• Phased Project as Fundamental Change.  The court held that construction of the project in phases did not itself constitute a fundamental change to the project that would result in significant environmental impacts not evaluated in the FEIS.  The court stated that it must defer to the discretion of FHWA, provided FHWA took the requisite hard look and did not act arbitrarily or capriciously.
  • Air Quality.  The court held that FHWA made a reasoned decision to undertake no further review of the project’s impacts on air quality.  The court noted that the defendants updated their analysis of the air quality impacts of the project in 2002-2003 and determined that the traffic predictions were consistent with the predictions in the FEIS.  The court stated that the minor increase in vehicle miles traveled per day from the 1986 analysis to the 2002-2003 analysis did not indicate that additional analysis was necessary.
  • Water Quality.  The court held that in preparing the FREA, the defendants took a hard look at new information and changed circumstances relative to water quality and determined that additional review was not necessary.  The court noted that FHWA’s determination that impacts to water quality were expected to be less than anticipated in 1986 was not arbitrary and capricious.
  • Endangered and Threatened Species.  The court held that FHWA provided a reasoned basis for its conclusion that the endangered and threatened species affected by the project would not suffer a significant impact.  The court reasoned that the fact that the defendants demonstrated that the project complies with applicable water quality regulations, together with the defendants’ consideration of the Vermont Agency of Natural Resources’ assessment of affects on endangered and threatened species, suggested a reasoned basis for the defendants’ conclusion.
  • Environmental Justice.  The court held that FHWA appropriately concluded that the small shift in future job growth did not represent a significant adverse employment effect on low-income and minority neighborhoods.  The court reasoned that the FREA contained a section that evaluated and established the project’s compliance with Executive Order 12,898.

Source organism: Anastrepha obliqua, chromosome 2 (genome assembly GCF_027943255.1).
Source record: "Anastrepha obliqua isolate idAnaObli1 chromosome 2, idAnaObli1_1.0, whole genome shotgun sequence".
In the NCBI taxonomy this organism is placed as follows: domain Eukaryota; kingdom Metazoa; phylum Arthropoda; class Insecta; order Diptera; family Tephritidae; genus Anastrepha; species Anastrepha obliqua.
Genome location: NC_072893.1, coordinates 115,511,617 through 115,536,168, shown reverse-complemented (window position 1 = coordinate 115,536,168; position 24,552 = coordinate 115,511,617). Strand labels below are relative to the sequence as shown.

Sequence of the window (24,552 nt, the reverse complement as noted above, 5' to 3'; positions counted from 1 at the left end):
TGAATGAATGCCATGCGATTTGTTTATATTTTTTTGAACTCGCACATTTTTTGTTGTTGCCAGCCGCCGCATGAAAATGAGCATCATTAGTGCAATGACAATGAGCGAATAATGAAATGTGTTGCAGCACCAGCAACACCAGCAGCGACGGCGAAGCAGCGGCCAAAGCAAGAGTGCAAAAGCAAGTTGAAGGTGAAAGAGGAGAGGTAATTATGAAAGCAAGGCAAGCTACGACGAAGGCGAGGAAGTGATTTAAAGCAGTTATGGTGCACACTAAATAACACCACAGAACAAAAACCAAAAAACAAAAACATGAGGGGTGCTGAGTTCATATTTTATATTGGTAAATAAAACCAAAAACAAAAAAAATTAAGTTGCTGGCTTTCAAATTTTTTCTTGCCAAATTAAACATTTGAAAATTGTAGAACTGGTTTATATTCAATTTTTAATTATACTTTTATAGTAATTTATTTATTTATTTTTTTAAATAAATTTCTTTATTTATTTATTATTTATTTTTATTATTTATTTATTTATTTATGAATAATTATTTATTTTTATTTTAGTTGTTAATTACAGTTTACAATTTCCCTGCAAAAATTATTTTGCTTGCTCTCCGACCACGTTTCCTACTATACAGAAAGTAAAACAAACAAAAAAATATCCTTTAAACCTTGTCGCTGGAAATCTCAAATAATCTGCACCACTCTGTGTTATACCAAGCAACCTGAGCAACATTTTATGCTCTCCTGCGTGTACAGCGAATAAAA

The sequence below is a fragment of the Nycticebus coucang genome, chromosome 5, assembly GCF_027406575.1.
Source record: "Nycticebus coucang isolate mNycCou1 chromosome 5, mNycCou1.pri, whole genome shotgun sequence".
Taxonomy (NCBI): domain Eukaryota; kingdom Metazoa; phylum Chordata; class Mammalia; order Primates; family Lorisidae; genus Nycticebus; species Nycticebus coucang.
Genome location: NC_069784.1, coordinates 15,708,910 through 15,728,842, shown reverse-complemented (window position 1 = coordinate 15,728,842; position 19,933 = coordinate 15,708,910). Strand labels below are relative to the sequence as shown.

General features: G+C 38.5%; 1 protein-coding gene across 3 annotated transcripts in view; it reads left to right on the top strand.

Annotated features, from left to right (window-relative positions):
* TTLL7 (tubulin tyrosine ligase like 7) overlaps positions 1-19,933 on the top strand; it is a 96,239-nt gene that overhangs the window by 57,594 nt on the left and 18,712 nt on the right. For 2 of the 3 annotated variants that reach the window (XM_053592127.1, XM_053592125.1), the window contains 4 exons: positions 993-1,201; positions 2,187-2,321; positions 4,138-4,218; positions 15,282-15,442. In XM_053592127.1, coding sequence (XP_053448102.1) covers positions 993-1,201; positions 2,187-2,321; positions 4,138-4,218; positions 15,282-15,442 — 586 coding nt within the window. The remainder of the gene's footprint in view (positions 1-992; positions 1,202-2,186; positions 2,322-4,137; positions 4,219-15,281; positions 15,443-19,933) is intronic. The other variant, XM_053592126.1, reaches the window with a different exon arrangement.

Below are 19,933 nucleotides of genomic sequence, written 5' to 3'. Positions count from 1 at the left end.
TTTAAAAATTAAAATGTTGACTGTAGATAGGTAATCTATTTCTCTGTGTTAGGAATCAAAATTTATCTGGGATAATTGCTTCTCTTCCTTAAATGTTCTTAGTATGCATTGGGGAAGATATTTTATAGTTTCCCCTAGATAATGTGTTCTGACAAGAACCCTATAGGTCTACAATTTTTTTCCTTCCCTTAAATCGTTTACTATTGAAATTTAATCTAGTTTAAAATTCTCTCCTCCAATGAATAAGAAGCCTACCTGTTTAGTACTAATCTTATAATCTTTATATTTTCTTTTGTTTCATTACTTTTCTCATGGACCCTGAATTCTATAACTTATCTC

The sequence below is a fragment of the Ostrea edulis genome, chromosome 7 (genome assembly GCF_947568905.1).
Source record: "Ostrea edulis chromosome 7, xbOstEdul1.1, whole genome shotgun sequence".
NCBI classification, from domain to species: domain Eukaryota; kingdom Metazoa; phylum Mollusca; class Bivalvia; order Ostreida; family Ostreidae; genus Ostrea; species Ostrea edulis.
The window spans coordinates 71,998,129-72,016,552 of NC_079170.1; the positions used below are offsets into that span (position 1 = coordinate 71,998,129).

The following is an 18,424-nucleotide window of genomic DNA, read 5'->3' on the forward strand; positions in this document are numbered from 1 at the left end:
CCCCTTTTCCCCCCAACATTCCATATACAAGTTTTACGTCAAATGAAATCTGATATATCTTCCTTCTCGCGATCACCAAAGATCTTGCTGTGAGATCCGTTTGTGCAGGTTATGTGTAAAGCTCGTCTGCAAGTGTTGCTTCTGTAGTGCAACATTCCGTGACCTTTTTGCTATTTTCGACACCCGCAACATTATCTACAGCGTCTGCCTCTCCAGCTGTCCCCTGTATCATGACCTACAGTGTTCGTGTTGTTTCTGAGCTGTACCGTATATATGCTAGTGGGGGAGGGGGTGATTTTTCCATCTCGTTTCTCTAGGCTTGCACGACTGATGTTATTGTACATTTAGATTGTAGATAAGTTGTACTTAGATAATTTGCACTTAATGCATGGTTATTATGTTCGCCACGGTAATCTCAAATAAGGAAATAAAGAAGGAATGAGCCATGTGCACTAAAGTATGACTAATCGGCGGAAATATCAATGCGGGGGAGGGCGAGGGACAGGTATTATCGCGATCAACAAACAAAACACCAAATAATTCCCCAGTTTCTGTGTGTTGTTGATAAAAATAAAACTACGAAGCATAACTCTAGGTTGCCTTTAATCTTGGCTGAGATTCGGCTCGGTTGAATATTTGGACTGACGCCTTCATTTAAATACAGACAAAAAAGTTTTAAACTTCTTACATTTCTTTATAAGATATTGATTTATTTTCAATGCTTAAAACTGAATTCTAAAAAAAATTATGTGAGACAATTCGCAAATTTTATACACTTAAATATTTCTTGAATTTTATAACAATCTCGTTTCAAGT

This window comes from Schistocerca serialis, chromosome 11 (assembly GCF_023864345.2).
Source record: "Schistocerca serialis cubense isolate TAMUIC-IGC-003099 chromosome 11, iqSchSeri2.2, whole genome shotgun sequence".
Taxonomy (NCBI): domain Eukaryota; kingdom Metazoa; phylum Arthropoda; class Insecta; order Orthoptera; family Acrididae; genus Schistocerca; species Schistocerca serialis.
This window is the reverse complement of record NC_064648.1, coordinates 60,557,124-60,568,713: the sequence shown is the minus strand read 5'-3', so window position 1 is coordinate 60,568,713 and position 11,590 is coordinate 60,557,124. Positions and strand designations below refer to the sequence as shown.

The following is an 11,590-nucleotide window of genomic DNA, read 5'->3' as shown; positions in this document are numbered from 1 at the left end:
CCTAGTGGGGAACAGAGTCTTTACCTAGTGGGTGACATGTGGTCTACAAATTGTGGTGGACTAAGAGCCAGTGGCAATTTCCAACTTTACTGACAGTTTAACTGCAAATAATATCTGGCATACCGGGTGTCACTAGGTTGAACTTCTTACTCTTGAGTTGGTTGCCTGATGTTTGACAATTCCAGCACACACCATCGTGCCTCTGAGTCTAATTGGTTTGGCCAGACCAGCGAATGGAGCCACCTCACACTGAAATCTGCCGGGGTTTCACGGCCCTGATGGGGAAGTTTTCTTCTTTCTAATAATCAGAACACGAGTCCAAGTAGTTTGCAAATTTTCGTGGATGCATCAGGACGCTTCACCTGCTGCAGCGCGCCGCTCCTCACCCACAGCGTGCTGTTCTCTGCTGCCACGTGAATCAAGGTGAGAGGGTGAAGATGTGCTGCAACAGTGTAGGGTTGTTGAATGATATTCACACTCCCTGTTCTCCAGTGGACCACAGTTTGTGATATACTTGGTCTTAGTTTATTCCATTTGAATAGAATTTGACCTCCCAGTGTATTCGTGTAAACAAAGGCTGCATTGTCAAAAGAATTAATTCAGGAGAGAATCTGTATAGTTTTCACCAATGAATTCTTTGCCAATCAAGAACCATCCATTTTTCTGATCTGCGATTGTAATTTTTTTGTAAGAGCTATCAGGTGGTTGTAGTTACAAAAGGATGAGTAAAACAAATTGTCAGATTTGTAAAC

• Noise Impacts.  The court held that FHWA’s determination that there were no new significant noise impacts was not arbitrary and capricious.  The court reasoned that the project’s noise impacts did not represent a substantial increase over the noise levels predicted in 1986.
  • “Highly Controversial.”  The court held that FHWA properly determined that the project’s impacts on the quality of human life were not “highly controversial.”  The court noted that “there is a difference between ‘controversy’ and ‘opposition,’” and found that the plaintiffs had not shown true controversy.
  • Induced Growth Impacts.  The court held that FHWA did not adequately consider the induced growth impacts of the project.  The court reasoned that the FEIS did not discuss the potential detrimental growth impacts of the project on adjacent and nearby towns, and that the FREA only glossed over this issue.  The court stated that the FREA’s “dismissive treatment of related growth pressures on the outlying towns… is inconsistent with a hard look at relocated or redirected growth, particularly when the issue was not part of the original EIS.”  The court noted that the absence of an analysis of cumulative impacts from any of the NEPA documents provided further support for this conclusion.
    Section 4(f)

Section 4(f)

Evaluation of 4(f) Alternatives. The District Court held that the FEIS did not adequately evaluate alternatives to the use of Section 4(f) resources.  The court reasoned that the FEIS failed to include information from which to evaluate the no-build, rebuild, or limited build alternatives.  Thus, the FEIS did not demonstrate that the agency made a reasoned decision in selecting the preferred alternative.  The court further noted that the FEIS did not include information that demonstrated that “there are unique problems or unusual factors involved in the use of alternatives that avoid these properties, or that the cost, social, economic, and environmental impacts, or community disruption resulting from such alternatives reach extraordinary magnitudes,” as required under Section 4(f).

Litigation Procedure

Ripeness. The District Court held that the issue of whether the FEIS was adequate for purposes of permitting FHWA to adopt the document became ripe for review upon the issuance of the ROD in 2003.  The court therefore rejected the defendants’ argument that the plaintiffs’ challenge to FHWA’s Section 4(f) analysis was not ripe for review.